Summer officially “kicked off” on June 21, and even though this season tends to be a scorcher, families are likely to spend more time together outside during this time of the year. Whether you are going on a summer vacation, attending a sporting event, or taking part in a beach day; the more time you spend outside, the more you will be likely to increase your risk of developing a myriad of skin conditions and rashes.
Keep reading to learn more about how to prevent and treat the following common summertime skin issues.
Do you ever notice that spending long periods of time in the sun creates brown or blueish-gray patches or spots that look like large freckles on your skin? This condition is known as melasma. People who develop this will notice these patches on their cheeks, forehead, upper lip, nose, and chin. Melasma is caused by the overproduction of cells that are responsible for your skin’s pigment. To treat melasma, your dermatologist may prescribe a cream that includes a retinoid, corticosteroid to reduce inflammation, and hydroquinone to even out your skin tone. The best way to prevent melasma is to limit your time in the sun and use a broad-spectrum sunscreen of SPF 30 or higher throughout the day.
Prickly Heat Rash
When moisture gets trapped under your skin, your sweat ducts can become clogged. This may result in an irritating rash called prickly heat, or miliaria. You may experience itching, large patches of red skin, and small blisters. You may also notice that your skin feels prickly or has a sensation of stinging. You can soothe irritated and itchy skin by applying over-the-counter topical solutions like calamine lotion, a cortisone cream, or an antihistamine spray. To prevent prickly heat, it’s important to change into dry clothing immediately following an activity in which your body produces sweat, or you get wet. It’s also recommended that you limit your direct exposure to the sun, especially between the hours of 10 a.m. and 2 p.m., when its UV rays are the strongest.
Sunburn & Sun Poisoning
Perhaps this is the most common of skin conditions when it comes to unprotected overexposure to the sun. Not only does sunburn cause painful blisters, skin damage, dark spots, dry skin, and wrinkles, it can drastically increase your chances of developing skin cancer. If your sunburn is severe, you may also develop symptoms such as dizziness, dehydration, fever, chills, swelling, and nausea. To treat sunburn, you may need to ibuprofen or acetaminophen to relieve pain, use cool compresses, apply aloe vera on affected areas, and stay hydrated. Be sure to stay out of the sun, especially when healing from a sunburn. The best way to prevent a sunburn is to avoid tanning beds, cover up in protective clothing, and wear sunscreen every single day – even on gloomy, overcast, and rainy days.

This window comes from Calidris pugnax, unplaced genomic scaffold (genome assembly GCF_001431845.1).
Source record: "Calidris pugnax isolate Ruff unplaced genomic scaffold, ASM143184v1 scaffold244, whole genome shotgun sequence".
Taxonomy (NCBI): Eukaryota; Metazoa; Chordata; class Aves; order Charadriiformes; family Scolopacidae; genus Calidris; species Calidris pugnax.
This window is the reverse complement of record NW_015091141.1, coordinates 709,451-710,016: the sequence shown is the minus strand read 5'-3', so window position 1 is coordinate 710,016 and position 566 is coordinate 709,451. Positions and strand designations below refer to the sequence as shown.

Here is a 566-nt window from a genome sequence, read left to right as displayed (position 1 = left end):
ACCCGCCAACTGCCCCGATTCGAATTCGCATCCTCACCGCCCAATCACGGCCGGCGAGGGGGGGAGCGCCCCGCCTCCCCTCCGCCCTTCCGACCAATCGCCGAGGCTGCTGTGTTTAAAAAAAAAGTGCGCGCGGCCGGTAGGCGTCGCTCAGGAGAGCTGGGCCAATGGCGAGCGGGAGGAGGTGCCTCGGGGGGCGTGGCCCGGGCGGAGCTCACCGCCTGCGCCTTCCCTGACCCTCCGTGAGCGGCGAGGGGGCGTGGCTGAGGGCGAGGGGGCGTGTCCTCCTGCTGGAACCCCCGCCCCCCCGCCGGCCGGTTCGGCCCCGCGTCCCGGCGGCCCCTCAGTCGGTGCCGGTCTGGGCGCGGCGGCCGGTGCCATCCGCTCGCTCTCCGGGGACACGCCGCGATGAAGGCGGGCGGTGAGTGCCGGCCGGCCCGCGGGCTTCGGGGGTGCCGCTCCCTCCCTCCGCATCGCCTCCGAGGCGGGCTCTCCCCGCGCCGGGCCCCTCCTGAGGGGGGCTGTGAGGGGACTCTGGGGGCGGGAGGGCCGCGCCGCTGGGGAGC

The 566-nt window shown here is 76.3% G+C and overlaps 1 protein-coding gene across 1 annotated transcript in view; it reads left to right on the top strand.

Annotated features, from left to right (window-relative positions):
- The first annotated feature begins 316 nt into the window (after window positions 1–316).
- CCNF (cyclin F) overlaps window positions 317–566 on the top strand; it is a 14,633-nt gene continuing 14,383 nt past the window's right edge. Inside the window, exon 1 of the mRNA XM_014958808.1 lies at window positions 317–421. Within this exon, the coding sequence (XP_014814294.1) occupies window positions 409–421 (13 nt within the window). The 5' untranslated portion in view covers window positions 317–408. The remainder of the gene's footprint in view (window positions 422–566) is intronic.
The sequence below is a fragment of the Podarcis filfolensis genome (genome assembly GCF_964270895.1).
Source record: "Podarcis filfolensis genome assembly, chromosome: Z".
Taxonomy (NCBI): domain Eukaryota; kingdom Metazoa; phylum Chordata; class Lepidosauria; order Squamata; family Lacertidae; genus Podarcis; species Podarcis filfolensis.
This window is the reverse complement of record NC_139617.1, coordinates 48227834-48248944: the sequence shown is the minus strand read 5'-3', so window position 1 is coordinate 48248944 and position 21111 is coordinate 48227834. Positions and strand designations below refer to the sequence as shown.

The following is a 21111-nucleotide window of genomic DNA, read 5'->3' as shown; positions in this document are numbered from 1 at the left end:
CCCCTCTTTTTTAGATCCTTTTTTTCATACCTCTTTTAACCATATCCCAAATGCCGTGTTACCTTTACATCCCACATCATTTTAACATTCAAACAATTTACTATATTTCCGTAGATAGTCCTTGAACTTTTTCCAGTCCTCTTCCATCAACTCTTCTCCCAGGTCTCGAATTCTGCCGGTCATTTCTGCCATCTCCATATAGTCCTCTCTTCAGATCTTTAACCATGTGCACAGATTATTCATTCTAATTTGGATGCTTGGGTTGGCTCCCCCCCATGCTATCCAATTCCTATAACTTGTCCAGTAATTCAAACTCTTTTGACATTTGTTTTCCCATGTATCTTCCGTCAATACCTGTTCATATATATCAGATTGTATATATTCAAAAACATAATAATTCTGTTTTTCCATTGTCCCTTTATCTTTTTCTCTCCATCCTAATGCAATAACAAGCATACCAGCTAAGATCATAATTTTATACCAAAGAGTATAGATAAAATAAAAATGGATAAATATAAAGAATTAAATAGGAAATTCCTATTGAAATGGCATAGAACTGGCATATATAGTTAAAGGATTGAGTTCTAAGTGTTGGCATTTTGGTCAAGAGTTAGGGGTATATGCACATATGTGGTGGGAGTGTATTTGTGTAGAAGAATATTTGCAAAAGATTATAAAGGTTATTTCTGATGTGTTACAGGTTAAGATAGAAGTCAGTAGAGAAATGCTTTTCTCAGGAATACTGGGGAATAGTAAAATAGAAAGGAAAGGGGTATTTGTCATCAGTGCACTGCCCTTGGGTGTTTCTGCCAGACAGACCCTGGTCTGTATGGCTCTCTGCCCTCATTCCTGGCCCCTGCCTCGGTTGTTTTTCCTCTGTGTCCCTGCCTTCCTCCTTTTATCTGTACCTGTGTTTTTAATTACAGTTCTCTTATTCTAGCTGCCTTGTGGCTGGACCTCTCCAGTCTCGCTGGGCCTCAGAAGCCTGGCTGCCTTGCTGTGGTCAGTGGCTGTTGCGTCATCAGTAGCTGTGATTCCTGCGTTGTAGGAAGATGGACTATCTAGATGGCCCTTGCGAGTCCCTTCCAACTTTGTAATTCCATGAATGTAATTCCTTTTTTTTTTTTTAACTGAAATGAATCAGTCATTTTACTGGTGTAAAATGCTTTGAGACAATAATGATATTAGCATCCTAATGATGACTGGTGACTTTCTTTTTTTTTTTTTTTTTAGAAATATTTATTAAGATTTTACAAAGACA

When your hair follicles become damaged, you may be prone to developing folliculitis. Heat and moisture are the two most common damagers of hair follicles and can lead to a breeding ground for infection. When you have folliculitis, you will likely notice acne-like breakouts that are itchy and may have red rings around them. If you are unsure of whether or not you have folliculitis, or another type of infection, it’s best to visit your dermatologist to have a skin exam. From there, you may be advised to use a medication or antibiotic for treatment. To prevent folliculitis, try not to wear tight clothes while working out and sweating, wash your bathing suit or after each use and let it dry before wearing it again, and take extra care when shaving.
You might not think about dry skin during the most humid time of the year, however, going from hot outside air to cool indoor air, and spending a lot of time in the ocean or pool can cause your skin to become dry and agitated. If you are experiencing dry skin, try taking lukewarm showers or baths, use a mild, gentle soap to wash yourself, and coat your skin with a soothing, fragrance-free moisturizer. Additionally, shower, dry off, and put on fresh, dry clothes after spending a few hours swimming in the pool. If you don’t have a shower available, bring some bottled water to wipe yourself down or rinse off after pool time. Shower or rinse off after a beach outing too. The combination of heat, sand, and salt water can dry out your skin and cause itchiness and irritation.
Most of these issues do resolve on their own with proper home care, however, if you experience any of the above conditions and are unsure of next steps on how to establish a proper treatment regime, contact your dermatologist for a comprehensive skin examination.
Florida Dermatology and Skin Cancer Centers provides a full spectrum of dermatology and skin care services, and its team of physicians, APRNs, and PAs are experts in diagnosing and treating skin cancers with the latest technological options. Dr. K. Wade Foster is fellowship-trained in Mohs surgery, the most effective technique for most types of skin cancers, with minimal scarring or risk.
FLDSCC brings an unmatched level of services to all our patients, and we are confident in our approach to treat skin cancer most effectively and efficiently. Fortunately, skin cancer treatment, specifically melanoma, has a very favorable outcome since if it is detected early, it’s almost always treatable.
For more information about services that Florida Dermatology and Skin Cancer Centers provides, or to make an appointment for a skin exam, visit www.fldscc.com or contact us at 863.293.2147.